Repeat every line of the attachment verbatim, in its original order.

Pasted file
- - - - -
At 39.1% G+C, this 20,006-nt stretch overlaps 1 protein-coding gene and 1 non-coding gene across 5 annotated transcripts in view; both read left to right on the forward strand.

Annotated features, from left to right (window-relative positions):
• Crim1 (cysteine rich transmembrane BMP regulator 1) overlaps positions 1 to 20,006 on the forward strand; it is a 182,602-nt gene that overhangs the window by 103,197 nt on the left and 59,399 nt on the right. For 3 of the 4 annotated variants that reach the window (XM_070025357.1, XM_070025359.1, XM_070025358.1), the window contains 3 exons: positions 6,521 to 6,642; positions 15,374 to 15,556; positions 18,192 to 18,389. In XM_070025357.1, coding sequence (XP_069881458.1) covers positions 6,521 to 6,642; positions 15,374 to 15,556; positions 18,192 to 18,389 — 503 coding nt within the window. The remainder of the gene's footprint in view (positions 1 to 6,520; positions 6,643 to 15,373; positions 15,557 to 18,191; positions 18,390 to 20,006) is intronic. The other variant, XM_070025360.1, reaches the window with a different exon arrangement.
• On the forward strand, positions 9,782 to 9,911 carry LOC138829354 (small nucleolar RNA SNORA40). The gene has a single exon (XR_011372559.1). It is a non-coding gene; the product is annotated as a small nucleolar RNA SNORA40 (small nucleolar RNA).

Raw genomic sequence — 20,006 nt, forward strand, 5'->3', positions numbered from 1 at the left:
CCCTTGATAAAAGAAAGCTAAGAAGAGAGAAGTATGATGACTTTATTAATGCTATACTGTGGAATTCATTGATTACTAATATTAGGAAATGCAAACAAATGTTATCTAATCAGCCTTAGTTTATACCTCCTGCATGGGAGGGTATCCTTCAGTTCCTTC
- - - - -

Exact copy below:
At 39.1% G+C, this 20,006-nt stretch overlaps 1 protein-coding gene and 1 non-coding gene across 5 annotated transcripts in view; both read left to right on the forward strand.

Annotated features, from left to right (window-relative positions):
• Crim1 (cysteine rich transmembrane BMP regulator 1) overlaps positions 1 to 20,006 on the forward strand; it is a 182,602-nt gene that overhangs the window by 103,197 nt on the left and 59,399 nt on the right. For 3 of the 4 annotated variants that reach the window (XM_070025357.1, XM_070025359.1, XM_070025358.1), the window contains 3 exons: positions 6,521 to 6,642; positions 15,374 to 15,556; positions 18,192 to 18,389. In XM_070025357.1, coding sequence (XP_069881458.1) covers positions 6,521 to 6,642; positions 15,374 to 15,556; positions 18,192 to 18,389 — 503 coding nt within the window. The remainder of the gene's footprint in view (positions 1 to 6,520; positions 6,643 to 15,373; positions 15,557 to 18,191; positions 18,390 to 20,006) is intronic. The other variant, XM_070025360.1, reaches the window with a different exon arrangement.
• On the forward strand, positions 9,782 to 9,911 carry LOC138829354 (small nucleolar RNA SNORA40). The gene has a single exon (XR_011372559.1). It is a non-coding gene; the product is annotated as a small nucleolar RNA SNORA40 (small nucleolar RNA).

Raw genomic sequence — 20,006 nt, forward strand, 5'->3', positions numbered from 1 at the left:
CCCTTGATAAAAGAAAGCTAAGAAGAGAGAAGTATGATGACTTTATTAATGCTATACTGTGGAATTCATTGATTACTAATATTAGGAAATGCAAACAAATGTTATCTAATCAGCCTTAGTTTATACCTCCTGCATGGGAGGGTATCCTTCAGTTCCTTC